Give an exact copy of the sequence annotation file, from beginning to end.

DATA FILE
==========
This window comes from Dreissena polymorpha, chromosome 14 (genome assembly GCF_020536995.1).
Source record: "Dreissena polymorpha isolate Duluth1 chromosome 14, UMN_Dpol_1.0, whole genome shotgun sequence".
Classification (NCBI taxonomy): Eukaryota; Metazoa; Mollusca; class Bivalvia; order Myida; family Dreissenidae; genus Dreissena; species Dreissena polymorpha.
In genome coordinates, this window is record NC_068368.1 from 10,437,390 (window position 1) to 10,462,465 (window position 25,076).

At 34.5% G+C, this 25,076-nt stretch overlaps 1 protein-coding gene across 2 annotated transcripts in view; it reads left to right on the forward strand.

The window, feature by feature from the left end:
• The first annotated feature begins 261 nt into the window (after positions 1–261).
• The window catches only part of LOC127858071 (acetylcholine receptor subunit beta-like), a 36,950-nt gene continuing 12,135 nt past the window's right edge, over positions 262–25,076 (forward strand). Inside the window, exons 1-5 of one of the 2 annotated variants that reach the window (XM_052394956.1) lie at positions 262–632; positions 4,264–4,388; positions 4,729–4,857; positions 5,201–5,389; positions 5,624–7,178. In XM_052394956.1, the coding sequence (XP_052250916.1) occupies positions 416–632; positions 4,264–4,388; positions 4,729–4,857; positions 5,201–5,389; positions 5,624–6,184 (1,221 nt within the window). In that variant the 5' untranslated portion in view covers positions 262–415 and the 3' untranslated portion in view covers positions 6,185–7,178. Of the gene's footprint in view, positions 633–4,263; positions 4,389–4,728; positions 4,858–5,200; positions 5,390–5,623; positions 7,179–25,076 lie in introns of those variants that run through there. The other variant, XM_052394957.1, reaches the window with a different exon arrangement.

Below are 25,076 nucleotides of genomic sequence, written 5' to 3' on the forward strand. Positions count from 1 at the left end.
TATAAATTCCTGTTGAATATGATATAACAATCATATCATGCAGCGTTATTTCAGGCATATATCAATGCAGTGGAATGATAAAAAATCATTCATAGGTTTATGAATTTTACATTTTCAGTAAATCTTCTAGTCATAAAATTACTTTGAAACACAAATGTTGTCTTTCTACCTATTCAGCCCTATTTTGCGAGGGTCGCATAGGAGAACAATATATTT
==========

This window comes from Dreissena polymorpha, chromosome 14 (genome assembly GCF_020536995.1).
Source record: "Dreissena polymorpha isolate Duluth1 chromosome 14, UMN_Dpol_1.0, whole genome shotgun sequence".
Classification (NCBI taxonomy): Eukaryota; Metazoa; Mollusca; class Bivalvia; order Myida; family Dreissenidae; genus Dreissena; species Dreissena polymorpha.
In genome coordinates, this window is record NC_068368.1 from 10,437,390 (window position 1) to 10,462,465 (window position 25,076).

At 34.5% G+C, this 25,076-nt stretch overlaps 1 protein-coding gene across 2 annotated transcripts in view; it reads left to right on the forward strand.

The window, feature by feature from the left end:
• The first annotated feature begins 261 nt into the window (after positions 1–261).
• The window catches only part of LOC127858071 (acetylcholine receptor subunit beta-like), a 36,950-nt gene continuing 12,135 nt past the window's right edge, over positions 262–25,076 (forward strand). Inside the window, exons 1-5 of one of the 2 annotated variants that reach the window (XM_052394956.1) lie at positions 262–632; positions 4,264–4,388; positions 4,729–4,857; positions 5,201–5,389; positions 5,624–7,178. In XM_052394956.1, the coding sequence (XP_052250916.1) occupies positions 416–632; positions 4,264–4,388; positions 4,729–4,857; positions 5,201–5,389; positions 5,624–6,184 (1,221 nt within the window). In that variant the 5' untranslated portion in view covers positions 262–415 and the 3' untranslated portion in view covers positions 6,185–7,178. Of the gene's footprint in view, positions 633–4,263; positions 4,389–4,728; positions 4,858–5,200; positions 5,390–5,623; positions 7,179–25,076 lie in introns of those variants that run through there. The other variant, XM_052394957.1, reaches the window with a different exon arrangement.

Below are 25,076 nucleotides of genomic sequence, written 5' to 3' on the forward strand. Positions count from 1 at the left end.
TATAAATTCCTGTTGAATATGATATAACAATCATATCATGCAGCGTTATTTCAGGCATATATCAATGCAGTGGAATGATAAAAAATCATTCATAGGTTTATGAATTTTACATTTTCAGTAAATCTTCTAGTCATAAAATTACTTTGAAACACAAATGTTGTCTTTCTACCTATTCAGCCCTATTTTGCGAGGGTCGCATAGGAGAACAATATATTT